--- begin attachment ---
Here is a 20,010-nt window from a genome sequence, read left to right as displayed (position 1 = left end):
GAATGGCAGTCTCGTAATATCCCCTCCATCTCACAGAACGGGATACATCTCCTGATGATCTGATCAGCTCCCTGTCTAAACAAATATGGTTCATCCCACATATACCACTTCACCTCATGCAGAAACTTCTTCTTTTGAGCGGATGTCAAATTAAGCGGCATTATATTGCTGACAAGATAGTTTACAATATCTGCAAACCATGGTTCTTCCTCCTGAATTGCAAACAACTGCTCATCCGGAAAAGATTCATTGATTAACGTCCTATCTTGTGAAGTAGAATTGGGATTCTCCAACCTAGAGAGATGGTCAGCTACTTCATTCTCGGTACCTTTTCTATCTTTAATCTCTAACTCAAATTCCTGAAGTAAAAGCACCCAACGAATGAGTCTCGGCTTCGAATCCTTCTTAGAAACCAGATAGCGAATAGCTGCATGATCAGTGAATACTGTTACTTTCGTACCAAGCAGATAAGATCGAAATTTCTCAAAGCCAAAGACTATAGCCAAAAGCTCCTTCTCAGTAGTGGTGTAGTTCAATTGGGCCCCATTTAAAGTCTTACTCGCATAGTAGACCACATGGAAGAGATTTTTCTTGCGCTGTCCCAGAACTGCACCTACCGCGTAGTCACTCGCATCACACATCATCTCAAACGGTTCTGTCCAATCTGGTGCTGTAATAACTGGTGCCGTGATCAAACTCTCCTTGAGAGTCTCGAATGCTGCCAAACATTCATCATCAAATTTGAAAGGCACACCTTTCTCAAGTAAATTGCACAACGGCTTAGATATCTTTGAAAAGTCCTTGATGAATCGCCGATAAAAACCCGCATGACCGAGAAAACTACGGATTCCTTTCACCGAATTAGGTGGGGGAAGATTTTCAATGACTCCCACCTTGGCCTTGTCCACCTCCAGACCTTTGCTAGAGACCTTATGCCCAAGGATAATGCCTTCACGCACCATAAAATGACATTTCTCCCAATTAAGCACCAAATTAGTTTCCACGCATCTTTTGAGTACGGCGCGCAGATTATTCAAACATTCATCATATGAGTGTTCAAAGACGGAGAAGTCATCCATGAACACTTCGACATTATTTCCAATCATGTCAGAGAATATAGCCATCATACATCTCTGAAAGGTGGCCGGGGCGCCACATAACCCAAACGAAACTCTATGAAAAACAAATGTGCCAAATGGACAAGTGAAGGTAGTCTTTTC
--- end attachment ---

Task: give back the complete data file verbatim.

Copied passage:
Here is a 20,010-nt window from a genome sequence, read left to right as displayed (position 1 = left end):
GAATGGCAGTCTCGTAATATCCCCTCCATCTCACAGAACGGGATACATCTCCTGATGATCTGATCAGCTCCCTGTCTAAACAAATATGGTTCATCCCACATATACCACTTCACCTCATGCAGAAACTTCTTCTTTTGAGCGGATGTCAAATTAAGCGGCATTATATTGCTGACAAGATAGTTTACAATATCTGCAAACCATGGTTCTTCCTCCTGAATTGCAAACAACTGCTCATCCGGAAAAGATTCATTGATTAACGTCCTATCTTGTGAAGTAGAATTGGGATTCTCCAACCTAGAGAGATGGTCAGCTACTTCATTCTCGGTACCTTTTCTATCTTTAATCTCTAACTCAAATTCCTGAAGTAAAAGCACCCAACGAATGAGTCTCGGCTTCGAATCCTTCTTAGAAACCAGATAGCGAATAGCTGCATGATCAGTGAATACTGTTACTTTCGTACCAAGCAGATAAGATCGAAATTTCTCAAAGCCAAAGACTATAGCCAAAAGCTCCTTCTCAGTAGTGGTGTAGTTCAATTGGGCCCCATTTAAAGTCTTACTCGCATAGTAGACCACATGGAAGAGATTTTTCTTGCGCTGTCCCAGAACTGCACCTACCGCGTAGTCACTCGCATCACACATCATCTCAAACGGTTCTGTCCAATCTGGTGCTGTAATAACTGGTGCCGTGATCAAACTCTCCTTGAGAGTCTCGAATGCTGCCAAACATTCATCATCAAATTTGAAAGGCACACCTTTCTCAAGTAAATTGCACAACGGCTTAGATATCTTTGAAAAGTCCTTGATGAATCGCCGATAAAAACCCGCATGACCGAGAAAACTACGGATTCCTTTCACCGAATTAGGTGGGGGAAGATTTTCAATGACTCCCACCTTGGCCTTGTCCACCTCCAGACCTTTGCTAGAGACCTTATGCCCAAGGATAATGCCTTCACGCACCATAAAATGACATTTCTCCCAATTAAGCACCAAATTAGTTTCCACGCATCTTTTGAGTACGGCGCGCAGATTATTCAAACATTCATCATATGAGTGTTCAAAGACGGAGAAGTCATCCATGAACACTTCGACATTATTTCCAATCATGTCAGAGAATATAGCCATCATACATCTCTGAAAGGTGGCCGGGGCGCCACATAACCCAAACGAAACTCTATGAAAAACAAATGTGCCAAATGGACAAGTGAAGGTAGTCTTTTC